NOAA secures Contract for 2 New Research Ships
A shipyard in Louisiana has a $178 million Navy contract to build two new research ships for the National Oceanic and Atmospheric Administration. Thoma-Sea Marine Constructors LLC is located in Houma, the same city where another shipyard is building three smaller research vessels for the National Science Foundation.
The ships will be named Oceanographer and Discoverer after ships that served from the mid-1960s until 1996. The Oceanographer will be home-ported in Honolulu. The second ship’s home port has not yet been assigned.
Each will operate with a crew of 20 and will be able to carry up to 28 scientists for up to 40 days. The National Science Foundation vessels will be able to carry about 13 crew members and 16 scientists for up to 21 days.
“The nation will benefit greatly from the information these state-of-the-art vessels will collect for decades to come,” U.S. Commerce Secretary Wilbur Ross said in a news release.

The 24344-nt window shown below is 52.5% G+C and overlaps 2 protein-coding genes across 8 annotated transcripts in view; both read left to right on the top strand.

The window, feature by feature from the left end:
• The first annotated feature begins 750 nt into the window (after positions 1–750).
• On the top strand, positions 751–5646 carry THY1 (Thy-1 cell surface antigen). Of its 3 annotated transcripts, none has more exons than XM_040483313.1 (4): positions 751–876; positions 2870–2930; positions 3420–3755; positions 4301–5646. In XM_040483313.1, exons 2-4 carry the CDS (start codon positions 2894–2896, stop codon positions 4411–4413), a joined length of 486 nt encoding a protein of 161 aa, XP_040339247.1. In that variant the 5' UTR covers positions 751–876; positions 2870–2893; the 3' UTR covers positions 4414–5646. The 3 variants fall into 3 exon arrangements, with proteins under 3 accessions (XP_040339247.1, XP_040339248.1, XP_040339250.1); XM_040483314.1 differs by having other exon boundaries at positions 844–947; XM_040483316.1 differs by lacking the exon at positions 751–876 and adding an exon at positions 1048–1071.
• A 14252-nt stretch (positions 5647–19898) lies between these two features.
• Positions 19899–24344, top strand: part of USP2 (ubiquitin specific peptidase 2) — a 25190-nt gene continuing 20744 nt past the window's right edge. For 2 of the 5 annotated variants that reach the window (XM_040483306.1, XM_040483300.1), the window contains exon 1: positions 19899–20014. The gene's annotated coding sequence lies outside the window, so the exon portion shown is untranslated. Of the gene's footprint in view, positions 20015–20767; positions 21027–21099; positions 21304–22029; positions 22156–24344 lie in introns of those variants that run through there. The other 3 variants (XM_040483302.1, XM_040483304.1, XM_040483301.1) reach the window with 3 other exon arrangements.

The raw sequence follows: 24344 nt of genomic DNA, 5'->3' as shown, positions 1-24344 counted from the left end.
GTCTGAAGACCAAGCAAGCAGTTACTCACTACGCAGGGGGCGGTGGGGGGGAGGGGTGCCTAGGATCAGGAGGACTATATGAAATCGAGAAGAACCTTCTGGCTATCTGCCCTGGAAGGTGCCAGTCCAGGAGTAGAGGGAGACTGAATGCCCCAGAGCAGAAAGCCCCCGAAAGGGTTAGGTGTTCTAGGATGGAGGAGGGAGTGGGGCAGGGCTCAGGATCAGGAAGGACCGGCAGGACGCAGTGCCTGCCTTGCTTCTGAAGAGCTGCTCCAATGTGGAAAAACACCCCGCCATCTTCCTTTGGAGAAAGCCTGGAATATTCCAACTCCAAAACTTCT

NOAA says its ships will use the latest technologies, including high-efficiency, environmentally friendly diesel engines, emissions controls, and underwater scientific research and survey equipment.
They’ll be able to handle a wide variety of research in shallow and deep water, including general oceanographic, marine life, climate and ocean ecosystem studies, the agency’s statement said.
The vessels will be operated by NOAA’s Office of Marine and Aviation Operations. That office includes both civilians and officers with the NOAA Commissioned Officer Corps, one of the nation’s eight uniformed services.
The ships are expected to be completed by June 2024, with about 60% of the work to be done in Houma, according to the contract announcement. Other work locations include Georgia, Washington state, Virginia and Norway.
Thoma-Sea’s shipyard is less than 2 miles from Gulf Island Shipyards, which is building the three research vessels for use by groups of university scientists.
The first is scheduled for delivery this year to Oregon State University. It’s called the Taani, a Siletz Indian word meaning “offshore” and pronounced like the English word “tawny.”
The Resolution will be operated by the University of Rhode Island.
A vessel that is expected to begin studies in the Gulf of Mexico in 2023 will be named the Gilbert R. Mason, after a Mississippi physician and civil rights activist.